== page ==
It wins the Tone Deaf Award for customer relationship management. It didn’t help that, in a room with 5 people in it, he addressed nearly all of his comments to me, mano a mano, ignoring the 3 women in the room. In fact, I was only a decision maker as to money; the content decision makers were also in the room and were not impressed. We’re an established organization. If our account contacts don’t understand what we do, I expect them to ask. And, frankly, I don’t give publisher representatives my time if they do not treat it respectfully.
It gets tricky if you are negotiating a contract and the publisher takes their time. We have had contract negotiations extend over 9 months and into a new fiscal year. I’ve heard stories of others in worse spots. Unfortunately, unless you can put yourself in a position of having a single supplier, there is little leverage to getting this time waste resolved. The most successful strategy I have heard is to call the representative’s manager and ask for someone else.
Finally, use data for your decision making. Know how often books are taken off your shelves and circulated internally or externally. Understand how your electronic subscriptions are being used and by whom. Use that data to discuss whether to keep or weed content from your print collections and your electronic licenses. “Our lawyers want” and “other libraries have” are not sufficiently business-like justifications for keeping or getting content. The question is: does your library need it? And data is an effective way to answer that question.
It’s About You
You should know in advance what your negotiating position is with the publishers. What do you want? More importantly, what is the worst case scenario that you can live with? If you haven’t thought these things through, your negotiations may meander into a place from which you find it hard to extricate a positive outcome.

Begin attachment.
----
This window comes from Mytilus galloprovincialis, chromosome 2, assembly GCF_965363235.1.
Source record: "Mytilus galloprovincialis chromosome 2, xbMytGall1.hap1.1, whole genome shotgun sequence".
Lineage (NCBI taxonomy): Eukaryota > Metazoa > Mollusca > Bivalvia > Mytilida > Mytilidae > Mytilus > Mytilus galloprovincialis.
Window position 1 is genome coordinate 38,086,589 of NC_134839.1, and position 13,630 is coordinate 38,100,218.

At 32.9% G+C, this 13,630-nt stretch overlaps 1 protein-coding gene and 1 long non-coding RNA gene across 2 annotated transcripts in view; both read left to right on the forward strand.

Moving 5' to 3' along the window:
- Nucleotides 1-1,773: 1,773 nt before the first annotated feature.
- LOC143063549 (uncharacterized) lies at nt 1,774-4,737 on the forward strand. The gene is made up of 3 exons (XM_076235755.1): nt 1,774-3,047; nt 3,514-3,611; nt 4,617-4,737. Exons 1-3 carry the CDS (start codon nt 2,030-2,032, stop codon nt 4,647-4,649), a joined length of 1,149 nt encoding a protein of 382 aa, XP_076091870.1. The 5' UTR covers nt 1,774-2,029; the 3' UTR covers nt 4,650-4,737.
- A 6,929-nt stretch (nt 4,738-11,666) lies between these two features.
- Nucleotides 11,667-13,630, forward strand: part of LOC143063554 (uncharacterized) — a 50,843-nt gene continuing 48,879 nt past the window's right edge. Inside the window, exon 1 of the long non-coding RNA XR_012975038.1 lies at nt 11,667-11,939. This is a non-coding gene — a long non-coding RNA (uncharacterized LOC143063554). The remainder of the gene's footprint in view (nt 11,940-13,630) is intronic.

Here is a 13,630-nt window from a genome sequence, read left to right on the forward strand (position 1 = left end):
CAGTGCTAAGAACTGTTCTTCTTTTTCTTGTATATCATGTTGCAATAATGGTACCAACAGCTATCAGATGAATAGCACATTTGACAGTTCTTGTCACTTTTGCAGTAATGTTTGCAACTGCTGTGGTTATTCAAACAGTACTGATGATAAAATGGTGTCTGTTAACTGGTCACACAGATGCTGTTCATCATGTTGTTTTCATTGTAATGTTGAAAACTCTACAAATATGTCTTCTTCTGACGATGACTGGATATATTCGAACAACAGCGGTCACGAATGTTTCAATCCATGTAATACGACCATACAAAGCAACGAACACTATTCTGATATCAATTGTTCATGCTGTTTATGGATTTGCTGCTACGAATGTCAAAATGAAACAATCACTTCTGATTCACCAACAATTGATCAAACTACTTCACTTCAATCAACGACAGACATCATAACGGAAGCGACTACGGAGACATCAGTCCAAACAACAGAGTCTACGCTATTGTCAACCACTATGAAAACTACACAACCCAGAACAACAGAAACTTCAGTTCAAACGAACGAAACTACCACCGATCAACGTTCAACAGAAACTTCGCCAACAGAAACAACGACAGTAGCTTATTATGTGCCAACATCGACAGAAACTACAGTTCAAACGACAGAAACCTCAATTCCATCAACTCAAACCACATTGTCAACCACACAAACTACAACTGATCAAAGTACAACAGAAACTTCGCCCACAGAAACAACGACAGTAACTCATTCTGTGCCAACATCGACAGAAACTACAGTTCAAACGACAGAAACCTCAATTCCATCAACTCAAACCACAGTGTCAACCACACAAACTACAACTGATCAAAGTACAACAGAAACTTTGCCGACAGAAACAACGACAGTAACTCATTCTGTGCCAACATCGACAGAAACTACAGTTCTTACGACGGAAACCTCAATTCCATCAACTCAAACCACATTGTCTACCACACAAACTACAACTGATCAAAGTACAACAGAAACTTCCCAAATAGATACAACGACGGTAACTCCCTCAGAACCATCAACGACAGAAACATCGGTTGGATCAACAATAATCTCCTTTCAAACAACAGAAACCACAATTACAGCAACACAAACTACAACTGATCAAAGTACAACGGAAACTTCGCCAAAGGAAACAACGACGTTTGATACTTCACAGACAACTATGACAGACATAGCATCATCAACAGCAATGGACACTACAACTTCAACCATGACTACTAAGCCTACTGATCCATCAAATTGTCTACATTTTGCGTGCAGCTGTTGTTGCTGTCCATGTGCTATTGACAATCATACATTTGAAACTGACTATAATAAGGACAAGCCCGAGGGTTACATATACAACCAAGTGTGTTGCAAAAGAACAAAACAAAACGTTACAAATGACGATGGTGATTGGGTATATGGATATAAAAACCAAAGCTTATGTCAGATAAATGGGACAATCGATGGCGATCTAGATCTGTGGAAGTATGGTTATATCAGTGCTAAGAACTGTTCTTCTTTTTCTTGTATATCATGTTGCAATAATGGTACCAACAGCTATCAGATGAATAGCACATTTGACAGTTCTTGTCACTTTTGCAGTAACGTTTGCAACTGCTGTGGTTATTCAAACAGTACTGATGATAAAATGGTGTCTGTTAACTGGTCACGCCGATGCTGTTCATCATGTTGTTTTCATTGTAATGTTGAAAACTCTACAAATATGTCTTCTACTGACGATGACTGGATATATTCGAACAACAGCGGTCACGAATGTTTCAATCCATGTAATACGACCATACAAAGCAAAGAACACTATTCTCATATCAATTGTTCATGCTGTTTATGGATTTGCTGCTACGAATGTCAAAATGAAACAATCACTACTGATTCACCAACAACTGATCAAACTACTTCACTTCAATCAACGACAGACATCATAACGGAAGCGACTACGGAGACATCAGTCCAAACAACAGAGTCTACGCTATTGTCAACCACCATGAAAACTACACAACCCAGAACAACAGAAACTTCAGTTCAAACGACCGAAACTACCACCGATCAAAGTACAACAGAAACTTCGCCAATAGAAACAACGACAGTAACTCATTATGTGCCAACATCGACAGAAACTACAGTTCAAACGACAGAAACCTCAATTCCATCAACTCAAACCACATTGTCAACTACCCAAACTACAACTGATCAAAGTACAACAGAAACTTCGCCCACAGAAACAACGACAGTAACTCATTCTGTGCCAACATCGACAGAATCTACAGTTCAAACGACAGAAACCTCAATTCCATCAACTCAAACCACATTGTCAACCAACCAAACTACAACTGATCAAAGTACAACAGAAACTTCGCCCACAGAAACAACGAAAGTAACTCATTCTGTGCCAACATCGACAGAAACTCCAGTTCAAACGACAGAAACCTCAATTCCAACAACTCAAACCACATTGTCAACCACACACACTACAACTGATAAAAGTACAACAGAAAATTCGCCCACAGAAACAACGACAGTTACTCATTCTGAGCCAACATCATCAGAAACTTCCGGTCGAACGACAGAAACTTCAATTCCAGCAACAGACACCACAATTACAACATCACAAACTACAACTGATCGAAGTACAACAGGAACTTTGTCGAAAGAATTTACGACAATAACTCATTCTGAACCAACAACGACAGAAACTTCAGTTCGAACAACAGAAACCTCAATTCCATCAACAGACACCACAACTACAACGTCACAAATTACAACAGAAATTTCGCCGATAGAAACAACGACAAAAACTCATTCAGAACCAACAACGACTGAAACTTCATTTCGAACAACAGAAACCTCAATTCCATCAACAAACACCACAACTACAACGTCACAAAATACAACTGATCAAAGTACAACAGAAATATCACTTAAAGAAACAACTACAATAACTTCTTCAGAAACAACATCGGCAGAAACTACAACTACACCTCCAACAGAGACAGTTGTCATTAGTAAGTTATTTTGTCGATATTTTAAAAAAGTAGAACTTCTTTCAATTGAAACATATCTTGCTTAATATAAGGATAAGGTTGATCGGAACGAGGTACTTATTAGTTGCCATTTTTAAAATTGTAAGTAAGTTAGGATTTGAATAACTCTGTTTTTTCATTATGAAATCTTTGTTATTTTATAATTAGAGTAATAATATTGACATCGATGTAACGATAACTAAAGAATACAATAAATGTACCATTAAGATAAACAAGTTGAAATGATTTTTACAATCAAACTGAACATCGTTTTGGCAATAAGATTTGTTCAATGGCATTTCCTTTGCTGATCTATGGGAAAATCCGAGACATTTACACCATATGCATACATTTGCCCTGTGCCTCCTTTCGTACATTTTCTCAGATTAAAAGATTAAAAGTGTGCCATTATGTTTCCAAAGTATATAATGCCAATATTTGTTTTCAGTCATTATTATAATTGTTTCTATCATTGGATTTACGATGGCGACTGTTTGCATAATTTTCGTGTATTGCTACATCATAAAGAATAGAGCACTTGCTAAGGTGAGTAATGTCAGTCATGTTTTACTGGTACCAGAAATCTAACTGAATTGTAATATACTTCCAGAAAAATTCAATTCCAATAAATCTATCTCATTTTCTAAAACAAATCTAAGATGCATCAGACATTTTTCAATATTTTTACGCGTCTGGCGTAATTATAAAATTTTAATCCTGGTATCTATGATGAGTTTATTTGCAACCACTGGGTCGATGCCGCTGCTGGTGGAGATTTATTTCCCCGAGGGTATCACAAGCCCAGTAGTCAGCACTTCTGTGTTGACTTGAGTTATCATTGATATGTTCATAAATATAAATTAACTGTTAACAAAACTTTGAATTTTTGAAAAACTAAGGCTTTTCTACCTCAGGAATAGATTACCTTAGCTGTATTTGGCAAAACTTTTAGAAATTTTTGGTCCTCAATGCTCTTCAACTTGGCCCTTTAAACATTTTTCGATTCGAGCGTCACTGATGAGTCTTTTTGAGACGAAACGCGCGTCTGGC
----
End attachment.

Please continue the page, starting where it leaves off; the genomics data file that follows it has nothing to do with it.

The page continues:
I don’t want the world. I just want your half.
– They Might Be Giants
If you have not gone to a single source for electronic resource, the worst case scenario is typically still going to involve an agreement. Where you can, shift to a single source so that you can compare offers and make a selection. That enables you to walk away from a negotiation that isn’t meeting your requirements.
Don’t get caught up in worrying about what the publisher is getting. There is a concept called “leaving money on the table” that has never jibed with me. If you understand what you want and are willing to pay to get it, that’s between you and your budget. I might be willing to pay more or less depending on my own expectations. If you have thought about your position in advance, and achieve it, that’s a successful negotiation for you. If the publisher gets what they want, then it’s successful all around. If the negotiation is combative and one side doesn’t get what they want, you can be sure they will attempt to get it the next time around.
Change is Good
My last tip was that changing the discussion is good. Libraries often complain about the annual rate increases in their content packages. If you continue to buy the same thing, then the discussion will only center on how much it cost last year and how much you’re going to pay in the next year. If you want to have a different discussion, then change the conversation.
One way I try to do that is to closely monitor what is being used and what isn’t and renegotiate the content as frequently as I can. When you start talking about different slices of information and swapping in some and swapping out others, you’re no longer just talking about price increases in lockstep. You may still experience an equivalent percentage increase, but you will be fine tuning your collection. What legal professionals use changes and you can adapt to those changes.
The chart above shows how I did this with one subscription, after moving to a single source. Sometimes the change meant I was paying more overall but I was also getting more content and access. It also shows that, while there is a progression up, it is not a straight line. Over 7 years, the content set has been closely tailored without either going in lockstep on price or just adding things on and seeing the cost jump accordingly. We may be at the same dollar cost after 7 years as we would have been under a 3% lockstep, but we have had savings over that time as well.
It’s not all me. The publishers have been creative in meeting our changing expectations and understanding our budget limitations. The change, I think, helps us to find ways to take advantage of changes in what and how they are selling.
The webinar was a fun experience – it’s always nice to work with new people – and the 2 dozen attendees from the US and Canada hopefully heard something useful.